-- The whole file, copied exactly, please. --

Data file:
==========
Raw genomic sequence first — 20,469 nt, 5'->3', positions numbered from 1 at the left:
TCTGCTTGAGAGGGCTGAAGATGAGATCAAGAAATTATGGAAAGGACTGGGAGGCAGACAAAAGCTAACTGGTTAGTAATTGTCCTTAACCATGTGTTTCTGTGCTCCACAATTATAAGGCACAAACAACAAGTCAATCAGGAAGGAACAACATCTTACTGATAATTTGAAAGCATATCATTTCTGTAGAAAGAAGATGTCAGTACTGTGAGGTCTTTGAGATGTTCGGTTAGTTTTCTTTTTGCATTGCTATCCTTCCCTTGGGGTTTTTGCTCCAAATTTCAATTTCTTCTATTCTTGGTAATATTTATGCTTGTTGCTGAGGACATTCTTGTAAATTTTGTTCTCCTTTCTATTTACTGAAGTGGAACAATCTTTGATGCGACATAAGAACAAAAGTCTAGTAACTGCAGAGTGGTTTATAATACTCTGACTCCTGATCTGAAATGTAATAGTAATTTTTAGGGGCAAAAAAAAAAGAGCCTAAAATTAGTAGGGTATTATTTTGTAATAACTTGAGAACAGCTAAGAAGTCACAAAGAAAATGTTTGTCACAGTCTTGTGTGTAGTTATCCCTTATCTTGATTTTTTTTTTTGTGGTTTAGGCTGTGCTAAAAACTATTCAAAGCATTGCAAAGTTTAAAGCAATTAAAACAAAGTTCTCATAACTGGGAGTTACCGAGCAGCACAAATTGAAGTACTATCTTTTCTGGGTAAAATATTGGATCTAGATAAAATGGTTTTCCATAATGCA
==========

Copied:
Raw genomic sequence first — 20,469 nt, 5'->3', positions numbered from 1 at the left:
TCTGCTTGAGAGGGCTGAAGATGAGATCAAGAAATTATGGAAAGGACTGGGAGGCAGACAAAAGCTAACTGGTTAGTAATTGTCCTTAACCATGTGTTTCTGTGCTCCACAATTATAAGGCACAAACAACAAGTCAATCAGGAAGGAACAACATCTTACTGATAATTTGAAAGCATATCATTTCTGTAGAAAGAAGATGTCAGTACTGTGAGGTCTTTGAGATGTTCGGTTAGTTTTCTTTTTGCATTGCTATCCTTCCCTTGGGGTTTTTGCTCCAAATTTCAATTTCTTCTATTCTTGGTAATATTTATGCTTGTTGCTGAGGACATTCTTGTAAATTTTGTTCTCCTTTCTATTTACTGAAGTGGAACAATCTTTGATGCGACATAAGAACAAAAGTCTAGTAACTGCAGAGTGGTTTATAATACTCTGACTCCTGATCTGAAATGTAATAGTAATTTTTAGGGGCAAAAAAAAAAGAGCCTAAAATTAGTAGGGTATTATTTTGTAATAACTTGAGAACAGCTAAGAAGTCACAAAGAAAATGTTTGTCACAGTCTTGTGTGTAGTTATCCCTTATCTTGATTTTTTTTTTTGTGGTTTAGGCTGTGCTAAAAACTATTCAAAGCATTGCAAAGTTTAAAGCAATTAAAACAAAGTTCTCATAACTGGGAGTTACCGAGCAGCACAAATTGAAGTACTATCTTTTCTGGGTAAAATATTGGATCTAGATAAAATGGTTTTCCATAATGCA